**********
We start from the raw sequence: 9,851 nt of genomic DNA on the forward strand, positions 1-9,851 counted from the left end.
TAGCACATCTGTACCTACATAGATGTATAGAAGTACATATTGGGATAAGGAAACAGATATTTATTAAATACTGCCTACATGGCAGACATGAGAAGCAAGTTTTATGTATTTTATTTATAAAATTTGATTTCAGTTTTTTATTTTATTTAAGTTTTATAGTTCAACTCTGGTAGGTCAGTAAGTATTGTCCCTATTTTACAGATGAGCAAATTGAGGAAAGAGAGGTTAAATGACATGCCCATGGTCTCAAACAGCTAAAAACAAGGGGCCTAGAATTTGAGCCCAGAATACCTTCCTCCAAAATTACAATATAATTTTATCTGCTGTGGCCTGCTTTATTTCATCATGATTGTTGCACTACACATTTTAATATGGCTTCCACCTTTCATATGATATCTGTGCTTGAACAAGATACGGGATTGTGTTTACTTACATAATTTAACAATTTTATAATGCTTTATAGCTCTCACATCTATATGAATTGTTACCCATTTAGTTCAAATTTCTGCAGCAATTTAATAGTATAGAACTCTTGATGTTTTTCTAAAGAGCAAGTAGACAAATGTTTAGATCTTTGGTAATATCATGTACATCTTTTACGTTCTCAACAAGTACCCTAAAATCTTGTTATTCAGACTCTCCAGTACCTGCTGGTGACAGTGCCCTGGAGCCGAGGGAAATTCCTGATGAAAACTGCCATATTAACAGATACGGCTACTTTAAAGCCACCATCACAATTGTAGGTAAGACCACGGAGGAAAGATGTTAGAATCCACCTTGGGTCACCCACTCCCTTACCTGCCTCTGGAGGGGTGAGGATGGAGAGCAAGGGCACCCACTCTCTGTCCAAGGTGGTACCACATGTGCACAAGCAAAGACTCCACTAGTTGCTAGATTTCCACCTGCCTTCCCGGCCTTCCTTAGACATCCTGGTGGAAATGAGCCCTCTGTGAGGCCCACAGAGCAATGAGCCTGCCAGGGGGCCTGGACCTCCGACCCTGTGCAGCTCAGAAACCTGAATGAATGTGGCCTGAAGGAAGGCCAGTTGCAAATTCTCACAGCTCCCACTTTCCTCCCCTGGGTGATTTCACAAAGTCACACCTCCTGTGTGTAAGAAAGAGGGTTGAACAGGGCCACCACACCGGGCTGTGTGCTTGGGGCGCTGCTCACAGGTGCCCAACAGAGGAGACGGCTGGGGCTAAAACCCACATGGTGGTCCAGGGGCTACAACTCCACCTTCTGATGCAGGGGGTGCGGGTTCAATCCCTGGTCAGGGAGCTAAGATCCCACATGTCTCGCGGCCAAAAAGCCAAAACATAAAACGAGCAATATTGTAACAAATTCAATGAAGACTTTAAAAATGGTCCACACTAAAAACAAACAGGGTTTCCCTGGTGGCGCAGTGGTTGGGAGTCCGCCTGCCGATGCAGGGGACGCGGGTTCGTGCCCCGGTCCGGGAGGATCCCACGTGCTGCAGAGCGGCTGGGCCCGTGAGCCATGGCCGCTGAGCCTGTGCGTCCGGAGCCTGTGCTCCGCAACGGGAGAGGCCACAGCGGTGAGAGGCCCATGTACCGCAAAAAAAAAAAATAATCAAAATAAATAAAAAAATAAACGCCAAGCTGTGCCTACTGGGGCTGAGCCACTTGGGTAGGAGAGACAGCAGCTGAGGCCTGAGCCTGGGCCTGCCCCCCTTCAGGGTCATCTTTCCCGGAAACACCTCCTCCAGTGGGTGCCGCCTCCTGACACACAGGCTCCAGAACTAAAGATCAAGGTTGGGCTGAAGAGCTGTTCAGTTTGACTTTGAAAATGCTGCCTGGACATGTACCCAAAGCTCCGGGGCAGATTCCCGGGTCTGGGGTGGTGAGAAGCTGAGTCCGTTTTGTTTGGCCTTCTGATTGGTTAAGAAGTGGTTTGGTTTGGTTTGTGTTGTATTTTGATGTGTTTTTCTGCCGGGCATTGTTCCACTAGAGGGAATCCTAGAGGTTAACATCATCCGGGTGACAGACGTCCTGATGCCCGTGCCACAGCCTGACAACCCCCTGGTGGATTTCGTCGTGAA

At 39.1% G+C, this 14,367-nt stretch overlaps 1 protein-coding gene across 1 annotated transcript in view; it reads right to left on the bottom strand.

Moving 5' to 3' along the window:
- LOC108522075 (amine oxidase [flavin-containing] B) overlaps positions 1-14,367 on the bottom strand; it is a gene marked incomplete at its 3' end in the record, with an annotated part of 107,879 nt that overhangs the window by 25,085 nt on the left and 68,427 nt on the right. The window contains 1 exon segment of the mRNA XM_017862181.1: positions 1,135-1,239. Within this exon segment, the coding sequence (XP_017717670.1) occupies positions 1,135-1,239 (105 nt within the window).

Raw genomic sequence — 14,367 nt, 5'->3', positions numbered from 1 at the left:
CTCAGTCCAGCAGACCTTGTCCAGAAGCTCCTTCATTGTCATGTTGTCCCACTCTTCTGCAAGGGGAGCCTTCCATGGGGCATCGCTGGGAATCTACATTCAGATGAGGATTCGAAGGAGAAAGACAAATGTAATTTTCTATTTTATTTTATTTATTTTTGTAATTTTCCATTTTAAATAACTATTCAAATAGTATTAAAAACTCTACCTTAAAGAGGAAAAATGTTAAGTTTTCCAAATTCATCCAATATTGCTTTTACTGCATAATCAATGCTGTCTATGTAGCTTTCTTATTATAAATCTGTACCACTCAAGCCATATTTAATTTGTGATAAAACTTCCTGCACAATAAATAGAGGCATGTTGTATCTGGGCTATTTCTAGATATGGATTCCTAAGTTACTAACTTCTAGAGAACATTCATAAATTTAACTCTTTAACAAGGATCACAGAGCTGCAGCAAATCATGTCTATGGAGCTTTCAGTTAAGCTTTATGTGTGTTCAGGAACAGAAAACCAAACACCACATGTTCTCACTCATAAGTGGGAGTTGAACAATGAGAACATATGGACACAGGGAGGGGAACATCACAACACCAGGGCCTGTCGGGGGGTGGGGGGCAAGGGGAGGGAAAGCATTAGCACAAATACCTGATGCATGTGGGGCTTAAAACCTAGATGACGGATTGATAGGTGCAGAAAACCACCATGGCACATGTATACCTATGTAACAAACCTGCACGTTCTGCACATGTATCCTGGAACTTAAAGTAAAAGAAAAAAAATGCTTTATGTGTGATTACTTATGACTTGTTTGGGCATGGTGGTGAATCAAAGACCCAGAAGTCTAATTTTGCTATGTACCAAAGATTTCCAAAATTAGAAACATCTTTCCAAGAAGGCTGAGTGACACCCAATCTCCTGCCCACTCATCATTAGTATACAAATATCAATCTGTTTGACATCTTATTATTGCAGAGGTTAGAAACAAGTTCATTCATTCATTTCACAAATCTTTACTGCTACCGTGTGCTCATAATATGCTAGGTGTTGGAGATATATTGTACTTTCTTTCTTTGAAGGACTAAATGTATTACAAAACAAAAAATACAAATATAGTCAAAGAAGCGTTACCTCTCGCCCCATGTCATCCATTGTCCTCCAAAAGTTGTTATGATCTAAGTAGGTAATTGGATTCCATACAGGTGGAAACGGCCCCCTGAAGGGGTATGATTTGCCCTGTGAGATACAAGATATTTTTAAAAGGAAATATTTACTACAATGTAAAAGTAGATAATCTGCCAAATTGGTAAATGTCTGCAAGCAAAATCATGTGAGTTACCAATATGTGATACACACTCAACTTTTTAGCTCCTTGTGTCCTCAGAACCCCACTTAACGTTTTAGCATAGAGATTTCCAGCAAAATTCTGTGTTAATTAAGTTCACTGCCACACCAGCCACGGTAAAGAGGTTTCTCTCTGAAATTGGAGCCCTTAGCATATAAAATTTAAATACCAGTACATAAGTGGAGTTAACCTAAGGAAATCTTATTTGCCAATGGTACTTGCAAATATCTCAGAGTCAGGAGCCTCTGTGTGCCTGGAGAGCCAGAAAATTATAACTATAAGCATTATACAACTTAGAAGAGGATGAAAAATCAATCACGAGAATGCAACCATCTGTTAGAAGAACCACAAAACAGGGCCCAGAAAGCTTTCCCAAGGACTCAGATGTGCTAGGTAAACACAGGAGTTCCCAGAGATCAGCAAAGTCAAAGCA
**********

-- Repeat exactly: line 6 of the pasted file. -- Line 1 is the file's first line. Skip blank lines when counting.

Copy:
Raw genomic sequence — 14,367 nt, 5'->3', positions numbered from 1 at the left: